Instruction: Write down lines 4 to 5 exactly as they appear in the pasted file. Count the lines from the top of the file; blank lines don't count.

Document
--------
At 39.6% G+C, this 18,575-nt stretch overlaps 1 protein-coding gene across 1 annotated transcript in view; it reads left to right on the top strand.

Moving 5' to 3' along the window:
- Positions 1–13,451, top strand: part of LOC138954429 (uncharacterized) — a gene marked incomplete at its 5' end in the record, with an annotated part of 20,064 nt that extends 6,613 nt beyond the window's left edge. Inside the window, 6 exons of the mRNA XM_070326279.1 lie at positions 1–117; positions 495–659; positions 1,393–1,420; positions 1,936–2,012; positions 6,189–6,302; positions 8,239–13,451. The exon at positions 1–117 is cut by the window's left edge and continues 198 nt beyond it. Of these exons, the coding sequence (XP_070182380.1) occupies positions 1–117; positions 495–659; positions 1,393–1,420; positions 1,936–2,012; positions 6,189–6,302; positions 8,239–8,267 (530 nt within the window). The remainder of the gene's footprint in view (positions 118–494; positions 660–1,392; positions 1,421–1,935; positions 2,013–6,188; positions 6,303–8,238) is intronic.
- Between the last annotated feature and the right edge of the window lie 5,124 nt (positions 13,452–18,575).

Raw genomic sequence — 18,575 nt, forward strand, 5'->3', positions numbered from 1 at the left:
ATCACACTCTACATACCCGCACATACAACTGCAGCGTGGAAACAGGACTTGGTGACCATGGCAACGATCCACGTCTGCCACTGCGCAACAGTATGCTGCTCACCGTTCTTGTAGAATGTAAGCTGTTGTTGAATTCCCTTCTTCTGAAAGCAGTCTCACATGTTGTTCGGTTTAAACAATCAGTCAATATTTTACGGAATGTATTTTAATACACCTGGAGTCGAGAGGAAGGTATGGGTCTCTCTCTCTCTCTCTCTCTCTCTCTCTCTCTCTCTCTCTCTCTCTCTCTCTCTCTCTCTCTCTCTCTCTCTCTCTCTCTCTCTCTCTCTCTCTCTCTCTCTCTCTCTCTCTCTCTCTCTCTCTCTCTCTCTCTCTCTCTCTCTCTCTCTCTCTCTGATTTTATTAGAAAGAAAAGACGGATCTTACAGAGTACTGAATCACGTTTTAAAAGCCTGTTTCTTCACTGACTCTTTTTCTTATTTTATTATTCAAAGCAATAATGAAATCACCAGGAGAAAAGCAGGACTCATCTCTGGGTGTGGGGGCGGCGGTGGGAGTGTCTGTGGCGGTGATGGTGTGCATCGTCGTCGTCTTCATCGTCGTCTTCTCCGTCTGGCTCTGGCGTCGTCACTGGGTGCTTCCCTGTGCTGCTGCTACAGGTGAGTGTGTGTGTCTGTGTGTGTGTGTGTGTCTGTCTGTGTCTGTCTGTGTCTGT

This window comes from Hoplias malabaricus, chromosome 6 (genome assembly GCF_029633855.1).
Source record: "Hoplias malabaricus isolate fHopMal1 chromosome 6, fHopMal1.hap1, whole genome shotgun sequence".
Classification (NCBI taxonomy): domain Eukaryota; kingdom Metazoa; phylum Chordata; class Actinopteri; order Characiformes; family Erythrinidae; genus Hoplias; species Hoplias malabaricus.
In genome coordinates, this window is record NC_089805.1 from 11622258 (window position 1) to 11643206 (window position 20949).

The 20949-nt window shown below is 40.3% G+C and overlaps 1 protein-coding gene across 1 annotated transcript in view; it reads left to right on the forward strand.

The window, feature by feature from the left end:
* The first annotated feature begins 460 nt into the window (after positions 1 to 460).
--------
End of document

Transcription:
- Between the last annotated feature and the right edge of the window lie 5,124 nt (positions 13,452–18,575).

Raw genomic sequence — 18,575 nt, forward strand, 5'->3', positions numbered from 1 at the left: